Academics, Agents and Activists: A history of the School of Oriental and African Studies, 1916-2016
John Hollingworth, Gallery Manager and co-curator of ‘Academics, Agents & Activists: a history of the School of Oriental and African Studies, 1916-2016’, continues his overview of this fascinating centenary exhibition recently on display at the Brunei Gallery, which showcased material from the incredibly rich archive collections at SOAS – both the School’s own institutional archive and material held by Archives & Special Collections, SOAS Library. The exhibition was organized around the tenures of the School’s Directors, with the seventh being that of Colin Bundy.
The Bundy Years, 2001-2006
Professor Colin James Bundy is a South African historian and an influential member of a generation of historians who substantially revised understanding of South African history. In particular, he wrote on South Africa’s rural past from a predominantly Marxist perspective, but also deploying Africanist and underdevelopment theories. He presided over a fruitful period which saw the development of new faculties and centres, major research projects and a new teaching and administration space at Vernon Square.
A large AHRB grant funded the creation of the Centre for Cross-cultural Music and Dance and a further large grant was awarded by the Lisbet Rausing Charitable Fund for the creation of the Hans Rausing Endangered Languages Project to document and research endangered languages around the world. This now has an archive which provides a safe repository for language documentation collections. In the Law Department the first Sir Joseph Hotung annual International Human Rights Lecture was presented by Edward Said in 2003 in conjunction with the inauguration of the Sir Joseph Hotung Programme for Law, Human Rights and Peace Building in the Middle East.
There was a major restructuring of the School during this period with the formation of three faculties and the Geography Departments of SOAS and King’s College, London merged.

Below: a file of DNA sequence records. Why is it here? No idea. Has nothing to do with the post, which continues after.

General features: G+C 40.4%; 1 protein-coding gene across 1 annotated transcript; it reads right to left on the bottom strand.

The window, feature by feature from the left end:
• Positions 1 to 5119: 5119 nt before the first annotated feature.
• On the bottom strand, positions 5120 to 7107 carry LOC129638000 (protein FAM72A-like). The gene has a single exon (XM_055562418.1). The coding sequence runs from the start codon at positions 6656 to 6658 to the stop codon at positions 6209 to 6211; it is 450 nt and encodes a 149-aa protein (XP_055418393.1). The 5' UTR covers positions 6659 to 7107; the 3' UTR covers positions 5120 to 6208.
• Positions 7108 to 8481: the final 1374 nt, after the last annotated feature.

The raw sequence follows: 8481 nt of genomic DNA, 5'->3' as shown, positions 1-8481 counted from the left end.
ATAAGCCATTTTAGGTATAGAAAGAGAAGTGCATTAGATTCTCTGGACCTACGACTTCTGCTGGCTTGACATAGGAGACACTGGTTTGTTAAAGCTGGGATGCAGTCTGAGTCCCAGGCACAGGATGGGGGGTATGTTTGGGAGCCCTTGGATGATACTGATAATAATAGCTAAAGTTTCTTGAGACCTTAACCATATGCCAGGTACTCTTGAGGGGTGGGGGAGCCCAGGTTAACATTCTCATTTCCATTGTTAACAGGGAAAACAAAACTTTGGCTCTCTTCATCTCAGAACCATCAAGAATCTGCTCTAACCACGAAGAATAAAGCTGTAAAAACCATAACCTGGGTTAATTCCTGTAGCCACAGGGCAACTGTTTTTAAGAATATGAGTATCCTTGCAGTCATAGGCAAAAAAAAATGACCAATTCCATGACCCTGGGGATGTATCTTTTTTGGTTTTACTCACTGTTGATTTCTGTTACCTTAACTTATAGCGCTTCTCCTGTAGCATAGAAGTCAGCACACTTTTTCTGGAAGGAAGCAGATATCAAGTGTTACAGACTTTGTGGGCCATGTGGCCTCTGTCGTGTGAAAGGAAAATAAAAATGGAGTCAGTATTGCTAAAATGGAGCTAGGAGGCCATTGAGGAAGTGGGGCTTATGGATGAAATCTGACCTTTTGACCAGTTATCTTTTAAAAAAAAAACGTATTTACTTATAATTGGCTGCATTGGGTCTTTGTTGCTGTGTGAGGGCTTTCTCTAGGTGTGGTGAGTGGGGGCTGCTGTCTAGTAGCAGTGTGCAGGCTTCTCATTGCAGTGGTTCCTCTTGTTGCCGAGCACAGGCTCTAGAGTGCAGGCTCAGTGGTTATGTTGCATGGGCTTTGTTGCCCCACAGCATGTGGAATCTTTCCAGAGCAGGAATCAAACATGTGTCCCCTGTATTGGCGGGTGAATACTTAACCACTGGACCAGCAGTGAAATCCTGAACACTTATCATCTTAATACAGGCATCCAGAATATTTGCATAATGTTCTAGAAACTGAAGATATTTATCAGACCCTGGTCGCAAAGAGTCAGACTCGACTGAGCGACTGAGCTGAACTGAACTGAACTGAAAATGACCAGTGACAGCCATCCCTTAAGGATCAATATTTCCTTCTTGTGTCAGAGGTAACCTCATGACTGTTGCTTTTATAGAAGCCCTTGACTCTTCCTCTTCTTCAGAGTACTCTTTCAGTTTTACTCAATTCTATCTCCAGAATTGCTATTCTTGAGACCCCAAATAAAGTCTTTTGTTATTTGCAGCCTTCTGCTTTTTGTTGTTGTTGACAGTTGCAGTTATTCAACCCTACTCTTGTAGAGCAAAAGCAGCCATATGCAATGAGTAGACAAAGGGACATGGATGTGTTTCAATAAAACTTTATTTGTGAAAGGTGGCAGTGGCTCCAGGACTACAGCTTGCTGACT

“The merger with King’s will create a strengthened and diversified new department. SOAS on its own cannot sustain a Geography Department of requisite size and disciplinary spread. It is, however, important to us that SOAS students can continue to take geography as part of joint degrees.” (Professor Colin Bundy, 2001) In December 2001 SOAS’s Governing Body gave the go ahead for the restructuring of the School into three Faculties – Faculty of Arts & Humanities, Faculty of Languages & Cultures and Faculty of Law & Social Sciences. The new Faculties were seen to be at the heart of the School’s academic strategy and were created from academic departments and centres. They were officially launched on 1st August 2002.
Three new Faculty Deans were appointed: Professor Tom Tomlinson, Dean, Faculty of Arts & Humanities, Professor Graham Furniss, Dean, Faculty of Languages & Cultures and Professor Stephen Chan, Dean, Faculty of Law & Social Sciences.
Student numbers reached over 3000, and in the academic year 2002-03, they originated from 590 different countries. These students were the first to experience the new Virtual Learning Environment (VLE) that was being trialled and is now the standard learning and teaching platform used throughout the School. Another major new initiative was the creation of the London Middle East Institute (LMEI) at SOAS which promotes knowledge of all aspects of the Middle East through teaching, research and consultancy and publishes ‘The Middle East in London’. In its first incarnation the institute was located next to the new Japanese-inspired roof garden above the Brunei Gallery which opened in 2001.
In his last year as Director, there were several new developments. SOAS joined the 1994 group of smaller research-intensive universities in the UK and the Library extension was completed. Two new centres also opened which brought in new subject concentrations and partnerships: the London Confucius Institute, with its Chinese partners the Beijing Foreign Studies University and the Centre for Gender Studies which promotes the study of gender in relation to Asia, Africa and the Middle East.